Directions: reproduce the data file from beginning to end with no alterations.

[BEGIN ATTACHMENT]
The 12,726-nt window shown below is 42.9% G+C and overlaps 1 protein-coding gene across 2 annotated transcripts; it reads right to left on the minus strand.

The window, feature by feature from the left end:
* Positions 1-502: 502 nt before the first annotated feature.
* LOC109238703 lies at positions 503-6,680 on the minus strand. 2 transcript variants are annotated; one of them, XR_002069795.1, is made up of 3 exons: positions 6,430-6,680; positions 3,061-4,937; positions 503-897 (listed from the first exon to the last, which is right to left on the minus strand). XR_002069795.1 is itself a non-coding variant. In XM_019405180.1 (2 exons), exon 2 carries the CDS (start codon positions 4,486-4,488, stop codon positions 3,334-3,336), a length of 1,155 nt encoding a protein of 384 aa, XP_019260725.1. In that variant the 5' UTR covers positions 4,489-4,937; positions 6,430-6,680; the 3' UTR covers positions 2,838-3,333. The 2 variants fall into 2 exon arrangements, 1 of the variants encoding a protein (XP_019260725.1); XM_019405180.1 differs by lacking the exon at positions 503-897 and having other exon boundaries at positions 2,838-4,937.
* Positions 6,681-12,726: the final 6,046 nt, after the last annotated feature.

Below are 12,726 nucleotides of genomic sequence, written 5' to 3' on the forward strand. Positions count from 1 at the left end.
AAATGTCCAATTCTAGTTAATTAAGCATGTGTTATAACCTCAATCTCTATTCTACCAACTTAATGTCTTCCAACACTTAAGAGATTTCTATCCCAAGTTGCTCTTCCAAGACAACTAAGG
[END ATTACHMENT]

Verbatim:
The 12,726-nt window shown below is 42.9% G+C and overlaps 1 protein-coding gene across 2 annotated transcripts; it reads right to left on the minus strand.

The window, feature by feature from the left end:
* Positions 1-502: 502 nt before the first annotated feature.
* LOC109238703 lies at positions 503-6,680 on the minus strand. 2 transcript variants are annotated; one of them, XR_002069795.1, is made up of 3 exons: positions 6,430-6,680; positions 3,061-4,937; positions 503-897 (listed from the first exon to the last, which is right to left on the minus strand). XR_002069795.1 is itself a non-coding variant. In XM_019405180.1 (2 exons), exon 2 carries the CDS (start codon positions 4,486-4,488, stop codon positions 3,334-3,336), a length of 1,155 nt encoding a protein of 384 aa, XP_019260725.1. In that variant the 5' UTR covers positions 4,489-4,937; positions 6,430-6,680; the 3' UTR covers positions 2,838-3,333. The 2 variants fall into 2 exon arrangements, 1 of the variants encoding a protein (XP_019260725.1); XM_019405180.1 differs by lacking the exon at positions 503-897 and having other exon boundaries at positions 2,838-4,937.
* Positions 6,681-12,726: the final 6,046 nt, after the last annotated feature.

Below are 12,726 nucleotides of genomic sequence, written 5' to 3' on the forward strand. Positions count from 1 at the left end.
AAATGTCCAATTCTAGTTAATTAAGCATGTGTTATAACCTCAATCTCTATTCTACCAACTTAATGTCTTCCAACACTTAAGAGATTTCTATCCCAAGTTGCTCTTCCAAGACAACTAAGG